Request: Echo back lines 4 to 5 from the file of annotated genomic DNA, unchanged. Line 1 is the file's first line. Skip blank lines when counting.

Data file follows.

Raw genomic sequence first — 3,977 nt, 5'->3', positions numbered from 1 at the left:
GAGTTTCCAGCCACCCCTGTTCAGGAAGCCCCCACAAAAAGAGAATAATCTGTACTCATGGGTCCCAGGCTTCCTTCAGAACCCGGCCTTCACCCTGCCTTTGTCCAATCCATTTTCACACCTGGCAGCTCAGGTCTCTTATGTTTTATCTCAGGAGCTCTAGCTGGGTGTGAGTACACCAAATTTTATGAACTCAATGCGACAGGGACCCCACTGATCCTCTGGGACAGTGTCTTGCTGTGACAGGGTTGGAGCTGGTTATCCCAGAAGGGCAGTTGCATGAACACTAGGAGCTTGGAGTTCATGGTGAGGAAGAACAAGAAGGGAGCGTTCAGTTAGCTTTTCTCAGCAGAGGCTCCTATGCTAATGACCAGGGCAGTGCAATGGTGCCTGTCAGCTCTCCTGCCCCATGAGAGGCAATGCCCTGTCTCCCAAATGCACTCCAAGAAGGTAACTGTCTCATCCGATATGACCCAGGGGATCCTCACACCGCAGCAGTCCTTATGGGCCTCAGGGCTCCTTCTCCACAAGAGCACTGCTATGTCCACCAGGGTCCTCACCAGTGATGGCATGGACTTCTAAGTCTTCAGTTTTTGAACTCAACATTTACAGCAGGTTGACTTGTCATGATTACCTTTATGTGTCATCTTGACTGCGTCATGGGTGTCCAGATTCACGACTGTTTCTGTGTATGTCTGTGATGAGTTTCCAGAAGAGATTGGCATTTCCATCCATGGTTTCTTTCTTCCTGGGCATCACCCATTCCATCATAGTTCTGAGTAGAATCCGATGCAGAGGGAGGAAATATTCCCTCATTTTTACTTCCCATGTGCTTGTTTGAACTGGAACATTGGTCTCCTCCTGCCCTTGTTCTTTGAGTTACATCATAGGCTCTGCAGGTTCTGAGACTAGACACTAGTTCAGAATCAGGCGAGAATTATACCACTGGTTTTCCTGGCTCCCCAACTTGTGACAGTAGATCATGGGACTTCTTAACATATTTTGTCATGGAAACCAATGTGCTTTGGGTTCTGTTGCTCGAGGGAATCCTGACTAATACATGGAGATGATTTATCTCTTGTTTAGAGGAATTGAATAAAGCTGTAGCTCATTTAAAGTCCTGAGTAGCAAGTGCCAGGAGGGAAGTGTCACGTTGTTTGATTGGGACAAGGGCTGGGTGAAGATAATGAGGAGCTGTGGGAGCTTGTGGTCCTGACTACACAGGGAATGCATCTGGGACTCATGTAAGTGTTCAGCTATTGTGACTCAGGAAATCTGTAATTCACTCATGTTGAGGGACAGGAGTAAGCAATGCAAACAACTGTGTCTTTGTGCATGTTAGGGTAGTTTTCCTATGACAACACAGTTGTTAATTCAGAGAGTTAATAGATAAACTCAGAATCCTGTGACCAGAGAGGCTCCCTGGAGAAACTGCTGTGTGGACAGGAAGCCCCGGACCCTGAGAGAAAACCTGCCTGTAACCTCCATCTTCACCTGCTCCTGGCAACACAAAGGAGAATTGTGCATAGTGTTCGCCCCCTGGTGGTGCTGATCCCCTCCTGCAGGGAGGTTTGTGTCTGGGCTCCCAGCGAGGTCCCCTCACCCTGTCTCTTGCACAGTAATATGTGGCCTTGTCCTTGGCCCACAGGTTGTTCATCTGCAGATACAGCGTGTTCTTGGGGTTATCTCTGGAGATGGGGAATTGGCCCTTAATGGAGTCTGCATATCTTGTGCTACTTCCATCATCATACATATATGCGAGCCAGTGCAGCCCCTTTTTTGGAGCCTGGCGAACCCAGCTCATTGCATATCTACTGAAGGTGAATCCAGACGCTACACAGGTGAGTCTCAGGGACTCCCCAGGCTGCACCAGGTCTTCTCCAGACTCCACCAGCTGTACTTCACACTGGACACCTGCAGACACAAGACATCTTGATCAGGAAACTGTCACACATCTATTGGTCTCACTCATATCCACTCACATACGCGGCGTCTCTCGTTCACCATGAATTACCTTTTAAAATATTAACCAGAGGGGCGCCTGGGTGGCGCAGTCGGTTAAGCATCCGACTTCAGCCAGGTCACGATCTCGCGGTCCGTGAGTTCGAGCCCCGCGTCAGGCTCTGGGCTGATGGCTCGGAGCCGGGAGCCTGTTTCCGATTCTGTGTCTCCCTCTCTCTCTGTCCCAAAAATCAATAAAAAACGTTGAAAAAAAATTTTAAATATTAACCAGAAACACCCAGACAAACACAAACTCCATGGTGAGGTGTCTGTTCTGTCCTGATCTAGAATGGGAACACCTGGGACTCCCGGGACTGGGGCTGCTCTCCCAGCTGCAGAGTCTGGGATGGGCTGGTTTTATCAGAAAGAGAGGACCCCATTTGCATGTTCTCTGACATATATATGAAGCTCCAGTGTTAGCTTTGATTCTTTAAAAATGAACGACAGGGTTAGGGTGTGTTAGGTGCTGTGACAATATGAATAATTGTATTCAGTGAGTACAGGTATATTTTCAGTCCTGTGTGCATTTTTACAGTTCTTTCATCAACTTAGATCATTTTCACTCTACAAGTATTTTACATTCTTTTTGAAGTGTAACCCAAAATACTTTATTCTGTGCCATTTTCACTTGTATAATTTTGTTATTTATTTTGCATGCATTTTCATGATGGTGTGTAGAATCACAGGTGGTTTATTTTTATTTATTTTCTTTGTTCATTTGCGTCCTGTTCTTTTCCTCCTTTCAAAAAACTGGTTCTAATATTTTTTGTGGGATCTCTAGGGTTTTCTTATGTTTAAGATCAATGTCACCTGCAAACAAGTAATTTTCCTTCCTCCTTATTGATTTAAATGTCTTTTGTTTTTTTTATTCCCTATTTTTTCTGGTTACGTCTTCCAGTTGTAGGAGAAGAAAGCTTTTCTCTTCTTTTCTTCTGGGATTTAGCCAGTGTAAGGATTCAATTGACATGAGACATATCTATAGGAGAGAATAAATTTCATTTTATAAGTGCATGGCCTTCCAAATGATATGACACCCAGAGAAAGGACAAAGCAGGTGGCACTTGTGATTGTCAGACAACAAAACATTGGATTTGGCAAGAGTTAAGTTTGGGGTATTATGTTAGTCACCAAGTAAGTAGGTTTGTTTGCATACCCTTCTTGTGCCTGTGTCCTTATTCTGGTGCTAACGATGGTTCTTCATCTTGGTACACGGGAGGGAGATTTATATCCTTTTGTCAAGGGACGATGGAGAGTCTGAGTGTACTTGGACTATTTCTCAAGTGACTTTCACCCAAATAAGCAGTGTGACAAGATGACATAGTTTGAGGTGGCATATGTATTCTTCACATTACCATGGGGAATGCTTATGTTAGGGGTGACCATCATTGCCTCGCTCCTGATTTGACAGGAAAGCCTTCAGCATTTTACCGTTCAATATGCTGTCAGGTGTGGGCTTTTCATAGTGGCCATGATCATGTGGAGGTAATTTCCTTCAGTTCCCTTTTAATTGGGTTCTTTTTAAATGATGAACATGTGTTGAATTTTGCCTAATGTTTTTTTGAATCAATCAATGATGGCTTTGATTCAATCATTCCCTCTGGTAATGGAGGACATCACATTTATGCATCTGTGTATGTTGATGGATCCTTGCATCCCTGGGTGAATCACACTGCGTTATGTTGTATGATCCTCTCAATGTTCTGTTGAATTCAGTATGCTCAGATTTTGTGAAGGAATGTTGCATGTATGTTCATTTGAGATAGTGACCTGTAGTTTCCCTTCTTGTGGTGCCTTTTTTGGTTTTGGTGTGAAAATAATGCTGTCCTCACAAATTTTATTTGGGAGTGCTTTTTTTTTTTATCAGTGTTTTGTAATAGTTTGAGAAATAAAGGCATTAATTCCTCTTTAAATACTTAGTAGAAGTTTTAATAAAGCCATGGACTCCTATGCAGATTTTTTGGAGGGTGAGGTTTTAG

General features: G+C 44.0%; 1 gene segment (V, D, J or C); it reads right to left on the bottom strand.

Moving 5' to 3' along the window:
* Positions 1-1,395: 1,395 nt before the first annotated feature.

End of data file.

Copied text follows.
Moving 5' to 3' along the window:
* Positions 1-1,395: 1,395 nt before the first annotated feature.